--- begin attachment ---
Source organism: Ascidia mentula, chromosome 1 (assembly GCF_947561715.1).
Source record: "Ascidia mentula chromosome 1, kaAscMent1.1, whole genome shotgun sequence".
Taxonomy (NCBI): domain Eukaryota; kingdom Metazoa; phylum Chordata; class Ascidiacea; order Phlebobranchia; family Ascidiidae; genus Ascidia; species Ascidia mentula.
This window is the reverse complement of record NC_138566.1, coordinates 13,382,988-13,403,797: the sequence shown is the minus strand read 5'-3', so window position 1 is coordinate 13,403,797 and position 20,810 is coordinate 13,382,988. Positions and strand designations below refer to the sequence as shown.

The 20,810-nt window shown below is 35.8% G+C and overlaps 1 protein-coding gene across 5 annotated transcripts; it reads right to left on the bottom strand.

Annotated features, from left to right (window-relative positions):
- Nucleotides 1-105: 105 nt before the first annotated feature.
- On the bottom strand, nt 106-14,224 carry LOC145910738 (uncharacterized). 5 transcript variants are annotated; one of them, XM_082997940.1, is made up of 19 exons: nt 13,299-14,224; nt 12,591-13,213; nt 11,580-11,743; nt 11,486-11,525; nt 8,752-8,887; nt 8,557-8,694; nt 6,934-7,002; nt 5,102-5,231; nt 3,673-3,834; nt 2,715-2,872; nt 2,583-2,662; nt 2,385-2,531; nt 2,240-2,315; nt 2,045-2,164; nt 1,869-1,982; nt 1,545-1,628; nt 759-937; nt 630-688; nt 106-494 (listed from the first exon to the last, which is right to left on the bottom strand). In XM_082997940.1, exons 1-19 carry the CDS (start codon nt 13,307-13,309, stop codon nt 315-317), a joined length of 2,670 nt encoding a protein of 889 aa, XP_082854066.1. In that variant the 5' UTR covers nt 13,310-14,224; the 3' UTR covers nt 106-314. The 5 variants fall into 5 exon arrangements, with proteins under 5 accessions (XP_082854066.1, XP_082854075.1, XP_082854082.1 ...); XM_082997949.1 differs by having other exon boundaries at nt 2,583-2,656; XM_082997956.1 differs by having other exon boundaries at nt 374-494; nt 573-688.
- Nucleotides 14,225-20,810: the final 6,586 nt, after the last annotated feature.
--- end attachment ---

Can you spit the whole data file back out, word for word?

Source organism: Ascidia mentula, chromosome 1 (assembly GCF_947561715.1).
Source record: "Ascidia mentula chromosome 1, kaAscMent1.1, whole genome shotgun sequence".
Taxonomy (NCBI): domain Eukaryota; kingdom Metazoa; phylum Chordata; class Ascidiacea; order Phlebobranchia; family Ascidiidae; genus Ascidia; species Ascidia mentula.
This window is the reverse complement of record NC_138566.1, coordinates 13,382,988-13,403,797: the sequence shown is the minus strand read 5'-3', so window position 1 is coordinate 13,403,797 and position 20,810 is coordinate 13,382,988. Positions and strand designations below refer to the sequence as shown.

The 20,810-nt window shown below is 35.8% G+C and overlaps 1 protein-coding gene across 5 annotated transcripts; it reads right to left on the bottom strand.

Annotated features, from left to right (window-relative positions):
- Nucleotides 1-105: 105 nt before the first annotated feature.
- On the bottom strand, nt 106-14,224 carry LOC145910738 (uncharacterized). 5 transcript variants are annotated; one of them, XM_082997940.1, is made up of 19 exons: nt 13,299-14,224; nt 12,591-13,213; nt 11,580-11,743; nt 11,486-11,525; nt 8,752-8,887; nt 8,557-8,694; nt 6,934-7,002; nt 5,102-5,231; nt 3,673-3,834; nt 2,715-2,872; nt 2,583-2,662; nt 2,385-2,531; nt 2,240-2,315; nt 2,045-2,164; nt 1,869-1,982; nt 1,545-1,628; nt 759-937; nt 630-688; nt 106-494 (listed from the first exon to the last, which is right to left on the bottom strand). In XM_082997940.1, exons 1-19 carry the CDS (start codon nt 13,307-13,309, stop codon nt 315-317), a joined length of 2,670 nt encoding a protein of 889 aa, XP_082854066.1. In that variant the 5' UTR covers nt 13,310-14,224; the 3' UTR covers nt 106-314. The 5 variants fall into 5 exon arrangements, with proteins under 5 accessions (XP_082854066.1, XP_082854075.1, XP_082854082.1 ...); XM_082997949.1 differs by having other exon boundaries at nt 2,583-2,656; XM_082997956.1 differs by having other exon boundaries at nt 374-494; nt 573-688.
- Nucleotides 14,225-20,810: the final 6,586 nt, after the last annotated feature.